Vorrutyer had stopped laughing; his hands curled into tight little fists. “I had better find some way to separate Ivan from Donna, in other words, if I don’t want to be out of a job.”

He’d go to war on Donna’s behalf, she thought. In light of the other things she was learning about him, the discovery did not displease her. “No. That is not what I said, and I would prefer that you not accuse me of blackmail if we are going to work together. I meant it when I said I came to talk.”

“If it helps,” he said after a moment, “and if you’ll believe me – I’ve known Donna since we were children, and she ... was never the sort of child who broke her toys and left them for other people to clean up. When the time came to give them up, she passed them along to other little girls, good as new. Or better, even. Have you, by any chance, noticed any difference in Ivan’s attitude toward women these last few weeks?”

Alys nodded. Thinking about it, she suspected that Lady Donna had driven home certain lessons that she had despaired of ever imparting. “That does help, and I do believe you. Thank you.”

Vorrutyer was starting to uncurl, and was looking at her with what might be the beginning of trust. It made him seem younger, and triggered a distant memory. “Why,” she said, “we’ve met before.”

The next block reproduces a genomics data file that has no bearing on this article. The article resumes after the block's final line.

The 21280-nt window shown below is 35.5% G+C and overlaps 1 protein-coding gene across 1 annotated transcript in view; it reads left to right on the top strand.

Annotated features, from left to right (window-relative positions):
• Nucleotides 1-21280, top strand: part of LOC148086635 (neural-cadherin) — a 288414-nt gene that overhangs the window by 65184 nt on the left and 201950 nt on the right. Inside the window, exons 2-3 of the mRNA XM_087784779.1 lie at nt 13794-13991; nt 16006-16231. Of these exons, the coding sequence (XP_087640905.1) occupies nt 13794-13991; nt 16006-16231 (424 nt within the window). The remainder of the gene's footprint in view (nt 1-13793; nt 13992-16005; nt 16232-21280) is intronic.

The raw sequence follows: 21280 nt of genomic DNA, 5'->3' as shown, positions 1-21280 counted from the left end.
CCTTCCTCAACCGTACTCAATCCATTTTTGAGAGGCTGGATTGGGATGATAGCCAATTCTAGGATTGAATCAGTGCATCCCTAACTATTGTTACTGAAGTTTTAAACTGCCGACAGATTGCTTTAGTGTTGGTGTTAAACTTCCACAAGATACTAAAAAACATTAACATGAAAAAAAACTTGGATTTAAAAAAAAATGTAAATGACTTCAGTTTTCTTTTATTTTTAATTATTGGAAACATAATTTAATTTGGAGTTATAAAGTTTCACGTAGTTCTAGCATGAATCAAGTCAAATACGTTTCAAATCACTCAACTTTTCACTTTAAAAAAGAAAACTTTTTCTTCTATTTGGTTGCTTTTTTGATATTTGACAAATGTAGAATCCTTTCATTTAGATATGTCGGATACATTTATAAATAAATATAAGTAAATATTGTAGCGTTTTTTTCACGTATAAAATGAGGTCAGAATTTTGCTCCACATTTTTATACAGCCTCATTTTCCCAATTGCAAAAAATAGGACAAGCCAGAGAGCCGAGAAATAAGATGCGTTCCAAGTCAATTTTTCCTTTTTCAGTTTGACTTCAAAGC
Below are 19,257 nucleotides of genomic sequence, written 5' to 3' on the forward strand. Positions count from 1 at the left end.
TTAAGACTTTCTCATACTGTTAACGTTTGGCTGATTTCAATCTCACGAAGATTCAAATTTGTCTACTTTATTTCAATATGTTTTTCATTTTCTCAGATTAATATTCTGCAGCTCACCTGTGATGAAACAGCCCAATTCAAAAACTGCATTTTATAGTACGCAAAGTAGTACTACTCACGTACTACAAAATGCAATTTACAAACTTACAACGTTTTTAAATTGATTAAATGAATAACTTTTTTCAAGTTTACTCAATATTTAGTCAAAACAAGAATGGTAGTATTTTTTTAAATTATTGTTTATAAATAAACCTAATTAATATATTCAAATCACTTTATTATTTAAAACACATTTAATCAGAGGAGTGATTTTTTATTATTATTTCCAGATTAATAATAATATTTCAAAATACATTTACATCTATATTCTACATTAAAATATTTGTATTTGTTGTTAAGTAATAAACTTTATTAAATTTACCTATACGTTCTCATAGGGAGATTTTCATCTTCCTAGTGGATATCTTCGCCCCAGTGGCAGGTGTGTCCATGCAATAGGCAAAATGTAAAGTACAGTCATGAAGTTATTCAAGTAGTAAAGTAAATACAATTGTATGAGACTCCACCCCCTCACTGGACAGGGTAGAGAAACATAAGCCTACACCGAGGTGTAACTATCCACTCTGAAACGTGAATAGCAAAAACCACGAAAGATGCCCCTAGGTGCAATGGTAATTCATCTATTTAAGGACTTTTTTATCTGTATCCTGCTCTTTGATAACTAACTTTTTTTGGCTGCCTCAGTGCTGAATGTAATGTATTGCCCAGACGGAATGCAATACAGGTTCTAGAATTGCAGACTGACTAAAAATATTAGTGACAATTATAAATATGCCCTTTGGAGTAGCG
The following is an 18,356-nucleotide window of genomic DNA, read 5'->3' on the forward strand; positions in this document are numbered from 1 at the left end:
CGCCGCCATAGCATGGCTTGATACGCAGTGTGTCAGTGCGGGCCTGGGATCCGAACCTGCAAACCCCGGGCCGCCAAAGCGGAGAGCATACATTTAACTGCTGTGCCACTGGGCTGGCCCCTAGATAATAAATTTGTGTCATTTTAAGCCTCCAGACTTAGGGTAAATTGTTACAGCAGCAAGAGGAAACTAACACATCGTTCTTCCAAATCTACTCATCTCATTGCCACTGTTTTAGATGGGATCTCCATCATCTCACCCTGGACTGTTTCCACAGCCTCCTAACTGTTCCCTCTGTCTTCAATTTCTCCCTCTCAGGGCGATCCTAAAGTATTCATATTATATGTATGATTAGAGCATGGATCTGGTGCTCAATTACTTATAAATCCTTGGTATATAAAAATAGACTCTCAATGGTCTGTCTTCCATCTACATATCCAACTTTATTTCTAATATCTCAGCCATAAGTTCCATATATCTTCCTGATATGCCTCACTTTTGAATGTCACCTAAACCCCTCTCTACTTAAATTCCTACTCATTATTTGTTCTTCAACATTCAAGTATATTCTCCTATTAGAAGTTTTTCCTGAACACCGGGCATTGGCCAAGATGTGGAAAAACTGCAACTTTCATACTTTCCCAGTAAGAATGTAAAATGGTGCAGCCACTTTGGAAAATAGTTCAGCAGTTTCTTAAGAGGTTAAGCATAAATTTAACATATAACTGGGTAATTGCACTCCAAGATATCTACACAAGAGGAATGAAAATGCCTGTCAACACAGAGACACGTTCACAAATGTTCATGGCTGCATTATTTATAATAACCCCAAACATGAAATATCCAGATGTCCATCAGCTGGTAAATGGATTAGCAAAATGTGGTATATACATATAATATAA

“Have we? I don’t remember.”

“You were only about a year and a half old. It was at a betrothal party – one of my school friends, and a cousin of your father’s.”

“Did we get along?”

“We did. You were most extravagantly complimentary. You had just learned the word ‘pretty,’ and you applied it to my hair, my dress, and all the jewelry I was wearing.” She remembered the long-lashed eyes, and the small hands grabbing at everything shiny or colorful that came within reach. Eyes and hands that hadn’t yet learned to dissemble, or to defend. “I’m afraid I returned the compliment by telling you that you were a very pretty little girl.”

He laughed – genuinely at first, and then more ironically. “Ooh, I just bet my father was thrilled.” He was looking up at her with rather more friendliness than before; she read, in his expression, Anyone who tweaks my father is an ally of mine. Very adolescent, but when she thought back on that party, she couldn’t blame him.